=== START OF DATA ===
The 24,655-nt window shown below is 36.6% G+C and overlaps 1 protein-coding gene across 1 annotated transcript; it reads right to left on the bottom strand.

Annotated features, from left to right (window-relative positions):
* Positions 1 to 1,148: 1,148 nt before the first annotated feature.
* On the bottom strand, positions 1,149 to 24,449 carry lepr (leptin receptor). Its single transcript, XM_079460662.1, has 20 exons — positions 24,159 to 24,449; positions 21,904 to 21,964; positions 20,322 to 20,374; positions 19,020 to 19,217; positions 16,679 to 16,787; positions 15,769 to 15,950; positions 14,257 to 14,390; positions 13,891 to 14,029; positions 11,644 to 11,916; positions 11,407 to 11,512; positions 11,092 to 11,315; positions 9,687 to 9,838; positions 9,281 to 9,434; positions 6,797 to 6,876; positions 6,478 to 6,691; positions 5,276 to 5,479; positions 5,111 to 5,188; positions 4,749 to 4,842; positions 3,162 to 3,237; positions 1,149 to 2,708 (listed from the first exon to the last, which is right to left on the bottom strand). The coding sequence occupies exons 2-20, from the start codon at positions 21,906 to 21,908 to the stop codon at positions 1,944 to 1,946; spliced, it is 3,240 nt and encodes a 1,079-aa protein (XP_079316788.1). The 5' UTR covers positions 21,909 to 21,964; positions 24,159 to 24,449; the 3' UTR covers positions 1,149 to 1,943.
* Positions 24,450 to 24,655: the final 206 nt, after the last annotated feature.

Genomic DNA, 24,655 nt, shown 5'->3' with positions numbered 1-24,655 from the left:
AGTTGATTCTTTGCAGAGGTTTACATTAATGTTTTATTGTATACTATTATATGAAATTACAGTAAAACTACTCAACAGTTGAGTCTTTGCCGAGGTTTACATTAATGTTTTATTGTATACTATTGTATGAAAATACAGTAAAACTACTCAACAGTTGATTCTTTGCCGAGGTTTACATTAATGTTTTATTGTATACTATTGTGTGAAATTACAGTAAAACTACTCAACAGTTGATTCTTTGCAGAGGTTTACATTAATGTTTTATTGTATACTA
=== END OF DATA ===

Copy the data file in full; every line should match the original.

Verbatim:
The 24,655-nt window shown below is 36.6% G+C and overlaps 1 protein-coding gene across 1 annotated transcript; it reads right to left on the bottom strand.

Annotated features, from left to right (window-relative positions):
* Positions 1 to 1,148: 1,148 nt before the first annotated feature.
* On the bottom strand, positions 1,149 to 24,449 carry lepr (leptin receptor). Its single transcript, XM_079460662.1, has 20 exons — positions 24,159 to 24,449; positions 21,904 to 21,964; positions 20,322 to 20,374; positions 19,020 to 19,217; positions 16,679 to 16,787; positions 15,769 to 15,950; positions 14,257 to 14,390; positions 13,891 to 14,029; positions 11,644 to 11,916; positions 11,407 to 11,512; positions 11,092 to 11,315; positions 9,687 to 9,838; positions 9,281 to 9,434; positions 6,797 to 6,876; positions 6,478 to 6,691; positions 5,276 to 5,479; positions 5,111 to 5,188; positions 4,749 to 4,842; positions 3,162 to 3,237; positions 1,149 to 2,708 (listed from the first exon to the last, which is right to left on the bottom strand). The coding sequence occupies exons 2-20, from the start codon at positions 21,906 to 21,908 to the stop codon at positions 1,944 to 1,946; spliced, it is 3,240 nt and encodes a 1,079-aa protein (XP_079316788.1). The 5' UTR covers positions 21,909 to 21,964; positions 24,159 to 24,449; the 3' UTR covers positions 1,149 to 1,943.
* Positions 24,450 to 24,655: the final 206 nt, after the last annotated feature.

Genomic DNA, 24,655 nt, shown 5'->3' with positions numbered 1-24,655 from the left:
AGTTGATTCTTTGCAGAGGTTTACATTAATGTTTTATTGTATACTATTATATGAAATTACAGTAAAACTACTCAACAGTTGAGTCTTTGCCGAGGTTTACATTAATGTTTTATTGTATACTATTGTATGAAAATACAGTAAAACTACTCAACAGTTGATTCTTTGCCGAGGTTTACATTAATGTTTTATTGTATACTATTGTGTGAAATTACAGTAAAACTACTCAACAGTTGATTCTTTGCAGAGGTTTACATTAATGTTTTATTGTATACTA